A few months ago around nine on a Wednesday evening, my vision blurred, and I lost my sense of balance. It seemed like a fine time to go to bed. When I attempted to explain my predicament to my wife, it turned out I’d also lost my ability to communicate verbally. I was having a stroke. My wife–wiser than I and besieged by the mismatched words that I believed constituted communication–collected our infant son, coaxed me into the car, and we were at the nearby hospital a few minutes later.
With Covid protocols in effect, we separated at intake, and I spent the evening alone as I drifted from the emergency room to MRI machine and back again a few times. The situation felt surprisingly abstract. Probably because I wasn’t thinking particularly well, my wife had a different experience. Our son had his own experience, frustrated to be woken up ten hours before his opportunity to wake up us.
Slowly I felt a bit better, and tapped out a few messages to my wife. It also felt very important to explain my imminent absence from work, and I spent an unknowable duration tapping, erasing, and retapping a message before finally sending it. Writing these texts was a challenge. In one sense, this was because my brain was in the early stages of recovering from asphyxiation, but in a more concrete sense it was because my left thumb kept sliding from the space bar to the return key.
With the morning shift change, I was moved into the neuro floor, passed a swallow test, and control of language slowly returned to me. Our son was with his nanny, and my wife took off work to stay with me during visiting hours. I was at the hospital for two and a half days getting worked up with a bit of everything, including another MRI, several ultrasounds, and a spinal tap. One perk of being at a teaching hospital was receiving the doctor’s very first spinal tap. Which didn’t require much bravery from me–no one asked my opinion about it–but impressed me with the true spectacle of learning to be a doctor: imagine learning so much in public!
My test count grew due to an absence rather than a risk. Results were pretty normal for someone of my age, an age that is rather young for experiencing a stroke. As they ran out of tests to run, they let me go home. There are few joys like having the last IV removed from your arm after several days in the hospital. Although I’ll admit walking out of the hospital with your wife is a similar joy. Another is going home to your son after spending your first nights sleeping more than a wall removed.
The early days at home were rough. This was mostly due to the spinal tap taking a bit longer to close, which made keeping food down difficult for three or fours days. The mental piece was hard too. I read bad fiction on my phone. I struggled, mostly failed, to parent. A few days later I tried using a computer and was overwhelmed. So many windows, all filled with different things. It ended up taking a bit over a week at home before I could start using a computer again. Once I was back at it, I did the smallest bits of writing. I slowly migrated my blog to a simpler setup over the course of three days. After two weeks, I went back to work.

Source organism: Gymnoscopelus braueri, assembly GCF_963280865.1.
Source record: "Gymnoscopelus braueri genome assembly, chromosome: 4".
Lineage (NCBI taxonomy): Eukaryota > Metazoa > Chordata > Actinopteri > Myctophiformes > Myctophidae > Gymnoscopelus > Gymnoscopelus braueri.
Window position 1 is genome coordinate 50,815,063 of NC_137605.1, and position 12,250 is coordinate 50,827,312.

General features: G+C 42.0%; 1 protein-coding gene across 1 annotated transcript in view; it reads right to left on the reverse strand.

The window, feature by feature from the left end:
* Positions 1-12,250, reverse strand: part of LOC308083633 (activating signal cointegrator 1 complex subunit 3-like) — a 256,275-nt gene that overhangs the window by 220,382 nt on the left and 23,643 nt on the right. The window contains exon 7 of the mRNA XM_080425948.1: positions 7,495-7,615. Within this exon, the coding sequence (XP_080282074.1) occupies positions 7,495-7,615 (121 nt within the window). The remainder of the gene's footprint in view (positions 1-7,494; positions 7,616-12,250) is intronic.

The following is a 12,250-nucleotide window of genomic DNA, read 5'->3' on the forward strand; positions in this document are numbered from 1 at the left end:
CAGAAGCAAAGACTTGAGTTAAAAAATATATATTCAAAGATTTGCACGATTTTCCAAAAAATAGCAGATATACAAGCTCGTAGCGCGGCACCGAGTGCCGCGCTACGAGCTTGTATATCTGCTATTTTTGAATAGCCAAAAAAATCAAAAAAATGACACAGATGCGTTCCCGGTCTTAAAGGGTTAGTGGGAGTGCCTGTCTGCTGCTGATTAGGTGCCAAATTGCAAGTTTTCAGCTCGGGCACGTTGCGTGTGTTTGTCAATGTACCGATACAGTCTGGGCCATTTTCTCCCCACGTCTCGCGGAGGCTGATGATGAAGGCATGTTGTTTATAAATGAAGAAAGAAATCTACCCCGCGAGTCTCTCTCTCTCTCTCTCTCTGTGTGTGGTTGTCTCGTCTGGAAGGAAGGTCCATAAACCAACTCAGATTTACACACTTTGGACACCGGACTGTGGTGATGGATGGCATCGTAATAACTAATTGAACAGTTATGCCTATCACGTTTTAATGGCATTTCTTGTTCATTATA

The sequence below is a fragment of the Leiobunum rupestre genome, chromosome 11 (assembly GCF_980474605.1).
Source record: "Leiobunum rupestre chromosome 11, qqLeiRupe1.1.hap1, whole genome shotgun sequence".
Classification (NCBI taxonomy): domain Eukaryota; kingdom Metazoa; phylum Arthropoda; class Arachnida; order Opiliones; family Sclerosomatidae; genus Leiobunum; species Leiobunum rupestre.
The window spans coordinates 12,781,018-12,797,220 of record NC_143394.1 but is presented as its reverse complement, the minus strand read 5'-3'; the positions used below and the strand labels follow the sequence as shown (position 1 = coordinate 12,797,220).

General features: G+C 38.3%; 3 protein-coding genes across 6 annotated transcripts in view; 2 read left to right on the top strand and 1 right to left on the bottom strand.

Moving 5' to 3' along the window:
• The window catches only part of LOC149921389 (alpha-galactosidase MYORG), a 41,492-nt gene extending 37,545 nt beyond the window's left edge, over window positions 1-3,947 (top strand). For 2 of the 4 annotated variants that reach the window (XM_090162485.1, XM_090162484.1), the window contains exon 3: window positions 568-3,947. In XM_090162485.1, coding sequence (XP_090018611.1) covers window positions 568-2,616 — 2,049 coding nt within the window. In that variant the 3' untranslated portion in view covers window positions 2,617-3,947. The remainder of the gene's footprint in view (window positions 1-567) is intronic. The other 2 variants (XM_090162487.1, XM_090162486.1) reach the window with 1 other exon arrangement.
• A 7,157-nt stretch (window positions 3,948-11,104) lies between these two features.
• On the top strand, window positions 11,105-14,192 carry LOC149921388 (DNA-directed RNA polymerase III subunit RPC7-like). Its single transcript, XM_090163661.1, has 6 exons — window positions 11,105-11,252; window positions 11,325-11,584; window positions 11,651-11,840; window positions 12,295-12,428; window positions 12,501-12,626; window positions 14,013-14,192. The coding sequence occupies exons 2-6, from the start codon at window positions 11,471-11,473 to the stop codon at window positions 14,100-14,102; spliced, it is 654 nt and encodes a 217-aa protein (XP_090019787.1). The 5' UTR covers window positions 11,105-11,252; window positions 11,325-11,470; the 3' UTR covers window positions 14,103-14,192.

I could have taken longer to recuperate, but I think folks who suggest taking longer as a solution miss one of the hardest parts of recovering from a stroke: you want to know how much of your previous life remains available. Will I still be able to do my job? Will I still be able to write? Will I have lost that conceptual spark behind all of it that I’ve wasted so much time being proud and vain about? Will I become a burden to my family? The answer to all these questions is only discoverable by returning.
Perhaps most frustrating is that your own confidence and belief regarding the outcome have a large influence in deciding your outcome. You have to take the rest you need. Then you simply have to decide that you aren’t changed. To decide that you’re still the capable person you were before. Well, that’s the beautiful dream, anyway. Some would suggest it’s difficult to retain a vivid memory of your own perfection while also spending every afternoon sleeping your first week back because you’re too exhausted to continue working. But it got better. Each week, a bit better. Fewer forgotten names. Energy levels returning. Better.
At some point the question shifts away from returning to who you were, and instead to loving whoever you are now. I’m fortunate that the difference between the past and present feels faint, although in some ways I wonder if that’s simply a newfound inability to perceive the distance.
It’s hard to say what someone should take from this experience! There’s a lot of merit in taking nothing away from it: random events happen. Personally, I’ve tried to simply be grateful for all the blessings around me: my wife, my son, my family, access to health care and insurance, a supportive team and workplace, financial stability to weather some of the potential storms. Ultimately, there’s no right way to come to terms with life’s events, we all have to find our own way forward.
As part of finding my way forward, I’ve been writing less since my stroke.
I don’t think that will last forever, hopefully it won’t even last long,
but for now most of my energy is going towards the places it’s needed the most.